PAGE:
In December 2020 Bend La Pine Schools implemented a 50% "grading floor" for middle and high schools as students struggled to accommodate to distance learning models. The policy meant students could score no less than 50%, even if they didn't complete any work. The following spring the school district formed a task force of teachers and administrators to assess grading practices. The policy could become permanent, following a determination by the Superintendent's office, but many teachers aren't enthusiastic about it.
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- A grading floor of 50% in the name of equity is controversial with Bend- La Pine teachers.
An anonymous group of over 100 teachers signed onto a letter sent to BLPS leaders asking them to end the 50% grading floor, saying it contributed to student absenteeism and fewer students turning in assignments. An organizer said the number of signatories rose to over 150 since the mail was sent.
"We understand our goal of equity to meet each student's diverse learning needs. In a misguided attempt to achieve equity, this policy has masked the challenges struggling students face, not addressed their needs," the letter said.
The policy is one of many that the task force recommended, and others, such as de-emphasis of homework and strict deadlines, have been less controversial. Proponents of the grading floor argue grading can often be arbitrary, especially for subjects outside of STEM where there's no single correct answer. It's also argued that traditional grading scales create an unnecessarily high barrier for students to rebound from one failure.
"Something that we have to consider is our students and their engagement in our classes, and we need to give them avenues and pathways to feel engaged and connected," said Stephen Duval, director of college and career readiness at BLPS. "The research was loud and clear for us, that when we give students low marks that are almost unrecoverable, that it doesn't actually motivate them to do better, it pushes them further away."
The task force wanted to continue the 50% grading floor, but preferred an equal-interval grading scale that's scored 1-4. Cascade Middle School, Pilot Butte Middle School, Realms High School and Bend Tech Academy already use an equal-interval grading system. BLPS high schools also have some teachers who've opted into equal-interval grading individually.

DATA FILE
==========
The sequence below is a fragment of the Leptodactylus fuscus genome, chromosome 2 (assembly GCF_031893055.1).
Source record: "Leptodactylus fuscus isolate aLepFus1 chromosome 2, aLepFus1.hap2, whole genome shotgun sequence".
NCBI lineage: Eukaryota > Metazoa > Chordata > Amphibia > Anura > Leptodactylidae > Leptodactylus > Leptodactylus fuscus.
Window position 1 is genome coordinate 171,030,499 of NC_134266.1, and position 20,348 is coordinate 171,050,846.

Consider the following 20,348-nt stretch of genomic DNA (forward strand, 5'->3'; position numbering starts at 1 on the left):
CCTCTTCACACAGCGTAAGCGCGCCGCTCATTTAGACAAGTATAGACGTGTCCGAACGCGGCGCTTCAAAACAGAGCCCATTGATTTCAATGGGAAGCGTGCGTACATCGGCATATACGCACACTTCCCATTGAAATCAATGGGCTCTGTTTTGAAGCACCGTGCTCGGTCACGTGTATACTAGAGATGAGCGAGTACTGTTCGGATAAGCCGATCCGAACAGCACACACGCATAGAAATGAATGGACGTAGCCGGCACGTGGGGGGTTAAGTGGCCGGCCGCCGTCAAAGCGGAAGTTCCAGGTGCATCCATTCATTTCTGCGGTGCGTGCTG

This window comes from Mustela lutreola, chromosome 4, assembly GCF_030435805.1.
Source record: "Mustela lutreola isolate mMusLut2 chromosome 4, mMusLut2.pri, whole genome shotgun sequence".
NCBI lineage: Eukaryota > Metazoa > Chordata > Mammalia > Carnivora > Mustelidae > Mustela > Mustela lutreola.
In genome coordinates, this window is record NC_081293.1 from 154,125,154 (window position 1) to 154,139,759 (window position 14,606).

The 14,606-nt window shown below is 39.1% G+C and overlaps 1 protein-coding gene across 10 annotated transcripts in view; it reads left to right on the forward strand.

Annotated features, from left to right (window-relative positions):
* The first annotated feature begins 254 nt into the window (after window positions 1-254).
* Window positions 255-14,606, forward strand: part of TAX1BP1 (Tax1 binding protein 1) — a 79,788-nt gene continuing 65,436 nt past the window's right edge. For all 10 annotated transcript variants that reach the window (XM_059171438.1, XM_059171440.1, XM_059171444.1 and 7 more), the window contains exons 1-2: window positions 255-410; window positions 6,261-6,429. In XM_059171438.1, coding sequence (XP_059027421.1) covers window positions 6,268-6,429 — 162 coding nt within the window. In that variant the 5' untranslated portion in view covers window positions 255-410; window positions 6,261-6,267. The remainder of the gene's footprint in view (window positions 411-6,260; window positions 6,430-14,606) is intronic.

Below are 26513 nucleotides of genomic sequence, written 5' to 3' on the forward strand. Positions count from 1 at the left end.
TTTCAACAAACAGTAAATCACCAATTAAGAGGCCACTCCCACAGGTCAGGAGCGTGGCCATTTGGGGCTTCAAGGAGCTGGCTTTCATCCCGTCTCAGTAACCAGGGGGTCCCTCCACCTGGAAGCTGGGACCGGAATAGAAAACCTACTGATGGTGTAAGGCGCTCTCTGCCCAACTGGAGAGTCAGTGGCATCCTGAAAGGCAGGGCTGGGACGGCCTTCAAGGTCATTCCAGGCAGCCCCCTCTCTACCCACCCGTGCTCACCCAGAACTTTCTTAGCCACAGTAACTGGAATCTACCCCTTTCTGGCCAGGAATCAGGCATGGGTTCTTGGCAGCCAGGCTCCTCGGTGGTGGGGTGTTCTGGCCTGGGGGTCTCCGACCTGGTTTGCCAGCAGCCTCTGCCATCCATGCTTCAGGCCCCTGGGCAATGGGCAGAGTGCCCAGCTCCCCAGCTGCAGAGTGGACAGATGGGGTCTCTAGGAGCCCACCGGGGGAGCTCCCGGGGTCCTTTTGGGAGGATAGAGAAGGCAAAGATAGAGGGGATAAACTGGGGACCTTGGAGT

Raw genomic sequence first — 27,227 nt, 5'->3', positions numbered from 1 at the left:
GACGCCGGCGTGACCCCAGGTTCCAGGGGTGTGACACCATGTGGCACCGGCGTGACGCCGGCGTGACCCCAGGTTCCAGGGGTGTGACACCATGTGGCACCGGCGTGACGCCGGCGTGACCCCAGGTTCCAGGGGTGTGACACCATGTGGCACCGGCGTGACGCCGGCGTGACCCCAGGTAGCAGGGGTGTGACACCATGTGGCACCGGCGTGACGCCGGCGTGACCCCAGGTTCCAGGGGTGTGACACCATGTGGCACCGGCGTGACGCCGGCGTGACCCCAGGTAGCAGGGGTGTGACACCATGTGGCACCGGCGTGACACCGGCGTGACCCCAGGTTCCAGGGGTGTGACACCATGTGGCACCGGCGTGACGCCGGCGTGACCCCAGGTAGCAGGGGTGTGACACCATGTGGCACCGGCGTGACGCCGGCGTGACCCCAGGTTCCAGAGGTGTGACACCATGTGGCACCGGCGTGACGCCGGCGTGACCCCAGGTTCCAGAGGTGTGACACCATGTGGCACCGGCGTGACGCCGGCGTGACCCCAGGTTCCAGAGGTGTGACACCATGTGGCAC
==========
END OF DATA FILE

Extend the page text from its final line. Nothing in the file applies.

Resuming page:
"Within our high schools Bend High, Mountain View High, Caldera High all have teachers that are using a non-100-point system now," Duval said.
But some classes such as Advanced Placement, International Baccalaureate and dual-credit classes must remain on a traditional grading system. Switching over to an alternative grading system is much trickier when having to adhere to broader systems.
"The mathematical justification does make a certain amount of sense," said Colin Price, who teaches a dual-credit English class at Summit High School, and who signed the letter to school leaders. "What it underscores is that the 100-point scale is kind of busted to begin with, but it's, I think, having to recognize that this fix is kind of equally broken."
Since the rule went into place Price said he's seen in increase in students coasting through work, doing as little possible to maintain a decent grade. Students can calculate the scores they need to get to maintain grades through BLPS online learning management system, which Price said led to many conversations with students who openly gamed the 50% floor.
"With this rule in place, I had students who didn't turn in this Capstone research paper (40% of the overall grade), and still were able to pull out a B. I don't know how this has happened like this, and it does not feel good to me," Price said. "This is not in alignment with where I would want students in a first-year composition class at COCC or OSU or U of O. It's not what I would want them to get accustomed to."
Some teachers do prefer the system, saying it allows students a path toward success after failing, that it makes teachers communicate solutions to students and allows more creativity in forming lessons.
"I honestly feel like the simplification of these standards allows me to be more creative in challenging my higher learners; I don't think it at all lowers the standard of how to create challenging learning opportunities," said Katie Lyons, a teacher at Cascade Middle School.
The policy is still considered temporary, and any future determination will have to come from the Superintendent's office.